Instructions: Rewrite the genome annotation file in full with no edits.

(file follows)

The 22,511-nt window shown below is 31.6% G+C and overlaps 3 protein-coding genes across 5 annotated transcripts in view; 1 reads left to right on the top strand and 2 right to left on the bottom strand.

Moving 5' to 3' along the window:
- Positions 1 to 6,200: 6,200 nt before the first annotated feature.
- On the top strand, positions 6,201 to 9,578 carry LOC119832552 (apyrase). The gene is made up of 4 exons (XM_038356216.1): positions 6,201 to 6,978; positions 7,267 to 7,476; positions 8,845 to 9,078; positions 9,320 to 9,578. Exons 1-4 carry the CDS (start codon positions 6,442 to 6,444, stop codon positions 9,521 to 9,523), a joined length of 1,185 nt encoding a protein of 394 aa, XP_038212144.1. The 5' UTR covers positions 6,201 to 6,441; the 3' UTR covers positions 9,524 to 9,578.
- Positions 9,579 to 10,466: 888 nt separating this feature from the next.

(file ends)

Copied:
The 22,511-nt window shown below is 31.6% G+C and overlaps 3 protein-coding genes across 5 annotated transcripts in view; 1 reads left to right on the top strand and 2 right to left on the bottom strand.

Moving 5' to 3' along the window:
- Positions 1 to 6,200: 6,200 nt before the first annotated feature.
- On the top strand, positions 6,201 to 9,578 carry LOC119832552 (apyrase). The gene is made up of 4 exons (XM_038356216.1): positions 6,201 to 6,978; positions 7,267 to 7,476; positions 8,845 to 9,078; positions 9,320 to 9,578. Exons 1-4 carry the CDS (start codon positions 6,442 to 6,444, stop codon positions 9,521 to 9,523), a joined length of 1,185 nt encoding a protein of 394 aa, XP_038212144.1. The 5' UTR covers positions 6,201 to 6,441; the 3' UTR covers positions 9,524 to 9,578.
- Positions 9,579 to 10,466: 888 nt separating this feature from the next.